3) Bartenders Breakfast. A shit show. Packed to the gills on a 95 degree evening. Way too crowded before anyone even made it in the door. Just not my up of tea.

Highlights:

1)

Cochon

Finally made it back here for a truly awe inspiring dinner Saturday night. Got lucky enough to snag the kitchen bar seats right next to the line. Chef Steve overheard me unsuccessfully trying to convince my friend to order some pork rinds on the side and was kind enough to send me these:

gallery_7409_476_238030.jpg

I'm over my cholesterol intake for the month but it was totally worth it.

2) Cocktail Party at the Presbetyre. How often are you going to have the opportunity to have 40 or so of the most recognized mixologists in the land in one place to make you drinks on the same night?? I thought it must have been my birthday....

3) Hermes Bar at Antoine's. Stopped by here for a Sazerac with a friend and ended up getting a guided tour of the rare spirits collection in the back of the restaurant from our friendly barkeep. It was pretty impressive. The wine cellar was also quite spectacular.

4) LeBlon cachaca comptetition. I have other brands of cachaca actually made in Brazil that are more my favorite, but this was a great event and there were some delicious drinks being served. It was hard to pick a favorite and it was clear there was a lot of talent behind the creative concotions being served.

Share this post


Link to post
Share on other sites

I guess I had a different perspective on the breakfast as I was working it, so it just seemed like zoo since the bar was 4 deep at some points. Didn't really get to walk around the event, but I enjoyed it because we were working next to the boys from D&C side by side.

The service at GG was pretty bad at lunch, but the food/drink made up for it in my case.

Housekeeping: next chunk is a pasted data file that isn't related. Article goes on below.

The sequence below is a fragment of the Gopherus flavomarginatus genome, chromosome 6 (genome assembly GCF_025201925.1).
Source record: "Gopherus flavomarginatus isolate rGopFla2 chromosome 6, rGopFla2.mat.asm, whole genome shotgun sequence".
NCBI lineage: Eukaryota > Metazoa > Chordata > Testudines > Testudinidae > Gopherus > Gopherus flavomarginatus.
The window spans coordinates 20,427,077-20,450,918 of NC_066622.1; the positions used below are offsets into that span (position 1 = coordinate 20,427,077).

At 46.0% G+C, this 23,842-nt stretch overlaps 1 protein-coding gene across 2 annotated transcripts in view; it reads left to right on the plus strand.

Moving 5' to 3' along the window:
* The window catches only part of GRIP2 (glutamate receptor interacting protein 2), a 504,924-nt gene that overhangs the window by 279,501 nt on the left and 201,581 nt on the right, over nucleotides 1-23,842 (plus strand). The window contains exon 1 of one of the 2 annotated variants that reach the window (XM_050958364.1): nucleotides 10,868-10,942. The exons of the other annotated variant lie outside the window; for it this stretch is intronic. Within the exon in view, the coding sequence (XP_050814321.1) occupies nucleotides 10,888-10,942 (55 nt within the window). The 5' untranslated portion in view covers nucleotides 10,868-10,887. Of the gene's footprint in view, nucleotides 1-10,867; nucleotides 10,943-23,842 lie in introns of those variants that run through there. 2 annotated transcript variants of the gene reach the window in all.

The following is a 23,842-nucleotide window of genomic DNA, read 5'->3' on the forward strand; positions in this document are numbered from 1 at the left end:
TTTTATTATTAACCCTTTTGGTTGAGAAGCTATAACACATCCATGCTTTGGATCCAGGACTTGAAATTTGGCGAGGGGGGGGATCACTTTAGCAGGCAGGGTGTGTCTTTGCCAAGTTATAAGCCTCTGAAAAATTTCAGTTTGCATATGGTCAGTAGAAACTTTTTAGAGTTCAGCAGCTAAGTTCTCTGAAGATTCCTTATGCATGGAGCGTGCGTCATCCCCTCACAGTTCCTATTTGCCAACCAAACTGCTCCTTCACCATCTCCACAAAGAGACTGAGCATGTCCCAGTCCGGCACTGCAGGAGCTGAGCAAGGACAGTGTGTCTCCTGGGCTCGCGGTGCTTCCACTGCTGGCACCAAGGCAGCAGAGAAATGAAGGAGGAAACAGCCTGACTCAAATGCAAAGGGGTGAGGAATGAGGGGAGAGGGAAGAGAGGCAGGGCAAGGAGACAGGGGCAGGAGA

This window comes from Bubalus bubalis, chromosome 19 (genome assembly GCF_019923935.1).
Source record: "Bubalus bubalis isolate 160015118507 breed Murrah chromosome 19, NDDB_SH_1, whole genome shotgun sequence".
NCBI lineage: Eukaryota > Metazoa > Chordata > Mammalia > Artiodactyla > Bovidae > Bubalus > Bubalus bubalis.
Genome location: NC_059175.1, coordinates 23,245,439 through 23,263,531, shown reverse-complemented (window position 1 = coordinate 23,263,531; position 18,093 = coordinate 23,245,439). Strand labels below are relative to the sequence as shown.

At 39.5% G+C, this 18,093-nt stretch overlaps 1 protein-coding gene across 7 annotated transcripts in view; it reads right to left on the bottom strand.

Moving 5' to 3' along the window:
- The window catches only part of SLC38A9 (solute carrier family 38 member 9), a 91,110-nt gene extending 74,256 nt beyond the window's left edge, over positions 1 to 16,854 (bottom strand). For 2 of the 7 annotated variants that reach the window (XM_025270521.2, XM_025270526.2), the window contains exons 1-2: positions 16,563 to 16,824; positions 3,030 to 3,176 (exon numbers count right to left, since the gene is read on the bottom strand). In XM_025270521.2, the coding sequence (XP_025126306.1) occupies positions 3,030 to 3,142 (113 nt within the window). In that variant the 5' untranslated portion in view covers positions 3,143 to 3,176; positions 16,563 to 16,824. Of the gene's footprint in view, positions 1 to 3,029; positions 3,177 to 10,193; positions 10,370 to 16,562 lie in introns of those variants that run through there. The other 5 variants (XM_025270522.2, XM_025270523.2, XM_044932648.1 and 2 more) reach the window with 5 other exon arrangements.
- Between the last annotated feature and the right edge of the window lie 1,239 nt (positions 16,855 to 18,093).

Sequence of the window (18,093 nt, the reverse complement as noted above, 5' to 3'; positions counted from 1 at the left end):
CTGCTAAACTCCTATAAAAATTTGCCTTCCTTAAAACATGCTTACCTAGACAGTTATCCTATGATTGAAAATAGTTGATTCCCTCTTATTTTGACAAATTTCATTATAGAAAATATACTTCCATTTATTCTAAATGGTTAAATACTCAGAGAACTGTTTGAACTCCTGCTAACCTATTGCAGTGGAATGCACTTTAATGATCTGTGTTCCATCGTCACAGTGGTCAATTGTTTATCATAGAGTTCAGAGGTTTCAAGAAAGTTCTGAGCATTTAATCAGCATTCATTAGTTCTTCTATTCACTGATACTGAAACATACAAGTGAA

As far as the recipes, there are just a lot of out of balance drinks that clearly needed help and techniques that were lacking.

The flowing amounts of tobala was a good way for me to get through it all.

Share this post


Link to post
Share on other sites

John (and others if you agree), what do you make of so much lacking technique and unbalanced drinks at an event that's supposed to demonstrate the art and craft at its current peak?

Share this post


Link to post
Share on other sites

1968 Fins Bois from Jean Grosperrin. 40 year-old, single barrel, cask strength.

Fried pig ears at Cochon.

Raw distillate from Hendricks and Bols. Corenwyn.

Rooftop pool.

Share this post


Link to post
Share on other sites

Didn't anyone attend seminars?

Share this post


Link to post
Share on other sites
  Didn't anyone attend seminars?

they have seminars at tales? :raz:

  John (and others if you agree), what do you make of so much lacking technique and unbalanced drinks at an event that's supposed to demonstrate the art and craft at its current peak?

In my opinion, it's simply scale. The same drinks that on a massive scale seemed insipid and uninspired might have been interesting at the least if tasted on a one-to-one basis. Especially when everything is being dumped into a bucket hours ahead of time; the citrus is changing, sugar is moving, layers are forming. For the seminars we were mostly able to batch immediately before the tasting; but for something as massive and involved as the Sins event (which took years off my life, let me tell you!) we have to start early...and we were still behind.

Also, some of the drinks were just bad.


Edited by mike_r (log)

Share this post


Link to post
Share on other sites

Highlights:

- Seeing so many friends in one place, totally overwhelming

- Doing the vermouth/aperitif seminar with Paul and Neyah and the great folks in the audience that shared perspective/guidance

- For our spirited dinner, the team at Wolfe's in the Warehouse and Somer Perez, that for lack of Agricole for a Ti Punch let us do a wine course, and for shortage of fresh blanc vermouth for a Savoie Fraise gave us a great Sauternes (omg).

- The bloggeroutspost next to bar tonic for too many reasons